Bob Barrett

Host/Producer, The Best Of Our Knowledge

Bob has been a part of the WAMC family since 2001.  He currently produces and hosts National Production's The Best Of Our Knowledge.  Over the years, Bob has produced The Environment Show and The Health Show for National Productions and hosted weekend mornings on WAMC for a decade. He is currently a reporter and on air host at WUWF Public Radio at the University of West Florida in Pensacola. 

Ways to Connect

The Gilded Age in the US has also been called the Golden Age of Journalism. You probably couldn't convince President's Teddy Roosevelt or William Taft of that. Those two men had a special relationship between each other...and with the writers of the day...that defined their time in the White House...and after it.

Today on the Best Of Our Knowledge, we'll hear from Pulitzer Prize winning author and historian Doris Kearns Goodwin about Taft, Teddy...and the golden age of journalism.

We’ll also spend an academic minute finding out how robots communicate, with each other.

Order the same dish and three different restaurants and you’ll probably get three different flavors. No big deal, right? But it seems if you send a blood sample off to three different clinical labs for test results…you may get three different results.  And that IS a big deal. Today on the Best Of Our Knowledge, we’ll talk about the need for harmonization of laboratory methods and results.

We’ll also hear an interview with a professor of journalism and government about the need for knowledge-based journalism…and how could we resist that on this program.

University of West Florida

For a political science professor, following the recent vote on Scottish independence was the Olympics and World Cup rolled into one.

And when you start a conversation on the topic…it’s likely the subject will drift a bit. Today on the Best Of Our Knowledge, we’ll talk to a professor of political science to learn the history and the teachable moments from the vote in Scotland.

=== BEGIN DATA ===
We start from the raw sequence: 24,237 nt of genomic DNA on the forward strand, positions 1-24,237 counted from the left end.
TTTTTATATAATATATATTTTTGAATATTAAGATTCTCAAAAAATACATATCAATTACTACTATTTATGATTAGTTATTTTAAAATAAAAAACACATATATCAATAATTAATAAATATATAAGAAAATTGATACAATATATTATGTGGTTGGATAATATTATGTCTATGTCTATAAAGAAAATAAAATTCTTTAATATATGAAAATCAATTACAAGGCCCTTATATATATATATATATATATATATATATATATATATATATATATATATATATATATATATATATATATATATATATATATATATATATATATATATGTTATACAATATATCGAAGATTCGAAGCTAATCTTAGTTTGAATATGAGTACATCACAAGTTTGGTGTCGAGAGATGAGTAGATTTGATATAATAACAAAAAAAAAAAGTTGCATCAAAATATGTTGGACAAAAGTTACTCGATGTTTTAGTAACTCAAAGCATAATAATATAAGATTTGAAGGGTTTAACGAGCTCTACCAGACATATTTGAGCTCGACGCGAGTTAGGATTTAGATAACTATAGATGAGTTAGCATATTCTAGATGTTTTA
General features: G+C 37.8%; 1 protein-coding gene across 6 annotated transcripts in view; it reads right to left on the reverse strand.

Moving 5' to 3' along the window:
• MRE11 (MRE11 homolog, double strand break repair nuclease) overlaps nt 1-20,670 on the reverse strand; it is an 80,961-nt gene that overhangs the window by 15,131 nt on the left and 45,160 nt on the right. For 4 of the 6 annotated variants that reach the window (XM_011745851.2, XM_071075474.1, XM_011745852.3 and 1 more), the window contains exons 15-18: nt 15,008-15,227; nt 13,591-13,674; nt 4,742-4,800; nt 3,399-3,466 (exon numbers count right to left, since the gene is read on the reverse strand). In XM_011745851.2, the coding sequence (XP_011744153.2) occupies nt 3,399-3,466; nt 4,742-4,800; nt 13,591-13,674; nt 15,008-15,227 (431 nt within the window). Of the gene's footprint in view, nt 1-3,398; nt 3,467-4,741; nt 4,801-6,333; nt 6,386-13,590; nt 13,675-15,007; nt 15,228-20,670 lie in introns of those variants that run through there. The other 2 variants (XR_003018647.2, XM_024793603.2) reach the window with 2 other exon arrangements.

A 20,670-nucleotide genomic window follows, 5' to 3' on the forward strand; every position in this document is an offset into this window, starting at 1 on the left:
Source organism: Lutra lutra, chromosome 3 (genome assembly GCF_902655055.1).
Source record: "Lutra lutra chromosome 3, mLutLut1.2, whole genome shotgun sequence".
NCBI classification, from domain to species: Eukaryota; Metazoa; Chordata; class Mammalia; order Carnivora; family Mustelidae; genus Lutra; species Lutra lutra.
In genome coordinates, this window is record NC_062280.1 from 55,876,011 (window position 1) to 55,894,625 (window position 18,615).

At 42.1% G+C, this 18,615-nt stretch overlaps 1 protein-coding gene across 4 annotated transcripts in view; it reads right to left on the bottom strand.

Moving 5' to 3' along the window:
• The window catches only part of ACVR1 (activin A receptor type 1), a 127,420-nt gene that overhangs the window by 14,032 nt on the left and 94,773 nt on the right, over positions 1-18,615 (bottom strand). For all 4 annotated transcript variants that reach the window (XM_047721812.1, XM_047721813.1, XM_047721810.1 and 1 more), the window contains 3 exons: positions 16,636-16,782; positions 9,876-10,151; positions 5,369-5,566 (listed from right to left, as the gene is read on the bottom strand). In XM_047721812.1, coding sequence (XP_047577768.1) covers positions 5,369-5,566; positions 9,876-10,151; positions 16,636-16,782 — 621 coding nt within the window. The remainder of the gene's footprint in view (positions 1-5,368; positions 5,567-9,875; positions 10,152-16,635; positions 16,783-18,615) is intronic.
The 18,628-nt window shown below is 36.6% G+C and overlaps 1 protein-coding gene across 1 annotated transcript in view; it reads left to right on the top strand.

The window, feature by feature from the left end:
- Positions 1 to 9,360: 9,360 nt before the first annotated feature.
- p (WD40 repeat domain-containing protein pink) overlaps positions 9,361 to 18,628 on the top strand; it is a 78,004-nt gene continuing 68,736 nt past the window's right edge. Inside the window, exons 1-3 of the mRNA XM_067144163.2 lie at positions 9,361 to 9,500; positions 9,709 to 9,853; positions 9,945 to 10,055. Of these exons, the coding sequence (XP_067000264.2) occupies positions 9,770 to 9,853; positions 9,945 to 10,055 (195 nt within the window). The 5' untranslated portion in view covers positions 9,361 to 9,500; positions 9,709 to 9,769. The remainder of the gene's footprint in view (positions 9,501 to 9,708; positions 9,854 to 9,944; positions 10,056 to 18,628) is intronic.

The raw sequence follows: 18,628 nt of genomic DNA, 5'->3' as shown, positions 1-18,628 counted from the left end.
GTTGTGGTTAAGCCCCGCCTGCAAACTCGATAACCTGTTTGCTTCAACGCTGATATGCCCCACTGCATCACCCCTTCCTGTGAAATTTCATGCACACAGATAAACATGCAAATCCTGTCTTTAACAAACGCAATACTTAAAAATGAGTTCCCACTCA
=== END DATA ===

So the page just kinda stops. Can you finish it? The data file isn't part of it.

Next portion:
We’ll also spend an academic minute with a refreshing walk in the park.

Think back with me now…when was the last time you opened an encyclopedia…and no, Wikipedia doesn’t count. Well there is a fairly new one out that could just save your life…or not. It seems like you can’t listen to the news at all without finding something else that will eventually kill you.  Sunshine, artificial sweeteners, natural sweeteners...there’s no escaping it; they are all gunning for you. And according to this book...it’s even worse than we thought.  Today on the Best Of Our Knowledge, a conversation with an author of The Encyclopedia Paranoiaca.

The Friday and Saturday night lights have started around the country…another football season is underway and students of all ages from Pee Wee to Division One are doing their best to be their best on the field. But for athletes of any age or experience level, that sometimes means taking performance enhancing drugs.

Today on the Best Of Our Knowledge, we’ll feature two unique points of view on testing for PEDs. One who says the system is working…the other who says scrap it and let them eat steroids.

If someone tells you they are a science teacher…think about it, that really doesn’t narrow it down a lot. Earth science, chemistry, biology, astronomy, physics…these are all taught by science teachers. But it takes a special person to teach ocean science when there isn’t an ocean for hundreds of miles.

Today on the Best Of Our Knowledge, we’ll hear the story of an ocean science teacher in a land locked state.

We'll also talk about students being prescribed a lot of meds for various issues...and spend an academic minute breeding success.

Expanding access to preschool and early learning has been a priority for educators and policy makers recently, and with good reason. Research has shown that the earlier students are exposed to a group learning experience the better they do later in their education. Now, the feds are offering states money to step up their game.

Today on the Best Of Our Knowledge, we'll hear about a new, Race To the Top like competition among state for early learning grants.

One of the prime targets for bullies in school are the new kids, the ones with no friends just trying to find their way around the building.

And there's one type of family who move so much they are almost always the new kinds: military families. Now, a former military brat and her mom have written a children's book to help show these kids how to cope in school.

Today on the Best Of Our Knowledge, we'll talk to the authors of the book Military Bratz.

UPDATE: The rules for distribution of the fines from the Deepwater Horizon Oil Spill have been issued by the federal government. You can read more about those rules HERE.

Prisons in the US are booming. We incarcerate a greater percentage of our population than any other nation in the world. And a lot of those inmate are growing older and sicker behind bars. Today on the Best Of Our Knowledge, we’ll hear about a program where prison inmates are being taught to care for their own.